Tax Facts of Owning an Investment Property - Article Banner

Thinking about taxes isn’t always fun, especially if you’ve made some impressive money and you’re cringing at the amount you have to give to the government. 

While it’s true that you have to declare all of the rents you received last year as income, there’s still some good news: 

A lot of expenses associated with your rental property are deductible from your income. This reduces your overall tax liability and provides a bit of breathing room when you’re weighing your income against your expenses for tax purposes. 

Here are some of the most important tax facts you need to know when you own a Tampa-area investment property

Deduct Your Tampa Rental Property Maintenance Expenses

Most of the costs associated with maintaining your rental property can be deducted on your taxes. This includes repair costs and any materials that you need to keep your property in operable and habitable condition. You can deduct the cost of:

  1. Paint
  2. Carpet
  3. Smoke detector batteries
  4. Repairs to plumbing, appliances, drywall, etc.
  5. HVAC repairs when the heat or air conditioning goes out

When something breaks in your rental home, the cost to repair or replace what broke can be deducted. If a professional is making the repairs, that labor is tax-deductible as well

Keep in mind that you cannot deduct the costs of improving your home. If you renovate the kitchen, or a bathroom, or install a new roof those expenses are not tax-deductible. You may only deduct what it costs to maintain your Tampa rental property. Renovations and improvement costs will show up in your depreciation benefit, which we’ll discuss next.

Deducting Property Depreciation

One of the best ways to limit your tax liability as a rental property owner is by using depreciation as a tax deduction. Even if your property is increasing in value (and we certainly expect that it is), the IRS allows you to deduct a specific amount in depreciation every year.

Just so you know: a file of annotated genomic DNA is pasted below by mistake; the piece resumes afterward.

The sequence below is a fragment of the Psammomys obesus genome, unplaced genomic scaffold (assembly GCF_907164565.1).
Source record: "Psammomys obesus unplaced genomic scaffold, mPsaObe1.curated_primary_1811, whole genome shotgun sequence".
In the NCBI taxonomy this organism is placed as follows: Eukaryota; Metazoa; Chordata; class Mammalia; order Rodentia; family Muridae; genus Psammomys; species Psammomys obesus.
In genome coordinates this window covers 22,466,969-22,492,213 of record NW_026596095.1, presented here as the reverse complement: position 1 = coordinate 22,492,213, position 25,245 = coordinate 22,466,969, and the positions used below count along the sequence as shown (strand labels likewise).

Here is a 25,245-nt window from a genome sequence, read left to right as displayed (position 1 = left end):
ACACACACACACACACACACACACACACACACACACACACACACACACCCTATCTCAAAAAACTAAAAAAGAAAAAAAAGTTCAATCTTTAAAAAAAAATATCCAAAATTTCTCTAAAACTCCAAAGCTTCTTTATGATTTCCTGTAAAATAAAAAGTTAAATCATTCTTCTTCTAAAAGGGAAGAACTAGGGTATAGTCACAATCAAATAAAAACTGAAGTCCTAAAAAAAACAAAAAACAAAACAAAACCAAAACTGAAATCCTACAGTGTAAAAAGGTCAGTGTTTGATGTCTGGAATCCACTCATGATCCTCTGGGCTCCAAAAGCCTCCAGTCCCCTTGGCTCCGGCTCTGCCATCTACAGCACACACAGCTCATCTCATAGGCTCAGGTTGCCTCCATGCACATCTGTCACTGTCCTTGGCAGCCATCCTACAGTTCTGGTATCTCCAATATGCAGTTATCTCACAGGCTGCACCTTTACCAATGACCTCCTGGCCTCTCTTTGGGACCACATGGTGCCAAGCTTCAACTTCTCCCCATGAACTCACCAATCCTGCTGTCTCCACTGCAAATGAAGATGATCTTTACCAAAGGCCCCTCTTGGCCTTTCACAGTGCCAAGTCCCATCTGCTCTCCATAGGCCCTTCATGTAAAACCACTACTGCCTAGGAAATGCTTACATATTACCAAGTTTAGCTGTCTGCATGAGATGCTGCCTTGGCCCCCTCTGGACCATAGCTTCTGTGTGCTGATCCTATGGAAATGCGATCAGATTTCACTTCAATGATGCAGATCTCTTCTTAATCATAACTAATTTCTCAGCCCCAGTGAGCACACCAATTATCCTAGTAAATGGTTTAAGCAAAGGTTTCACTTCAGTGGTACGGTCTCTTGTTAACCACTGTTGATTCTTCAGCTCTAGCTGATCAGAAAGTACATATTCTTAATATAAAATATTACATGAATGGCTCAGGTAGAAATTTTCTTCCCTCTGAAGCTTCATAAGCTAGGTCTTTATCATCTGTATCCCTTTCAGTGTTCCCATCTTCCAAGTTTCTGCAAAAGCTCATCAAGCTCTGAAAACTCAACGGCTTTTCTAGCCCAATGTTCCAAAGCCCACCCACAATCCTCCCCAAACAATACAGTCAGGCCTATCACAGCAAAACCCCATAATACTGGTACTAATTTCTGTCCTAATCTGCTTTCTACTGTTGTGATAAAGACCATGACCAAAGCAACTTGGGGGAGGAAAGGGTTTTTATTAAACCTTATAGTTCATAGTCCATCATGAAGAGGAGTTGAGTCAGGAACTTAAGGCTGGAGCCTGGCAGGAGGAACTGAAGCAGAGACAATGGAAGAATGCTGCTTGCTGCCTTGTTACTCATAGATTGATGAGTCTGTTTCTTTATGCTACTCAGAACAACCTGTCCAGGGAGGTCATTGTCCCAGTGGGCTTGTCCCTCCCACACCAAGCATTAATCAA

According to current IRS guidelines, the property you own has a lifespan of 27.5 years. So, you’ll use that number to calculate your depreciation. 

You cannot include the value of the land your property is on; you’re simply using the value of your house. Divide the cost of your property at the time you acquired it as a rental by 27.5. That’s the amount of depreciation you can include in your tax return. 

The IRS allows you to depreciate some improvements that you make to your Tampa rental property, and in some cases, those things will depreciate faster than 27.5 years. For example, appliances may be depreciated over five years.

Deduct Professional Fees, Mortgage Interest, and Other Taxes

computing taxesIf you have a mortgage on your rental property, you can deduct the amount you pay in interest on that loan. You can also deduct any professional fees you pay that are associated with the rental property. These might include property management fees, insurance or attorney costs, and commissions you pay to real estate agents. 

Rental property owners can also deduct any advertising or marketing fees during the leasing period. If you have an accountant or a CPA tracking the income and expenses associated with your property and preparing your tax filings, you can deduct those costs as well. 

Other operating costs can be deducted as well, such as utilities you pay for or the landscaping services you provide for your property. 

You will use Schedule E to declare any of the losses you’re claiming with your rental property. We are Tampa area property managers and not tax experts, so we always recommend you talk to your CPA or your tax attorney. If you’d like to talk more about how renting out a property can be beneficial from a tax standpoint, we’d be happy to help you. Please contact us at Hoffman Realty.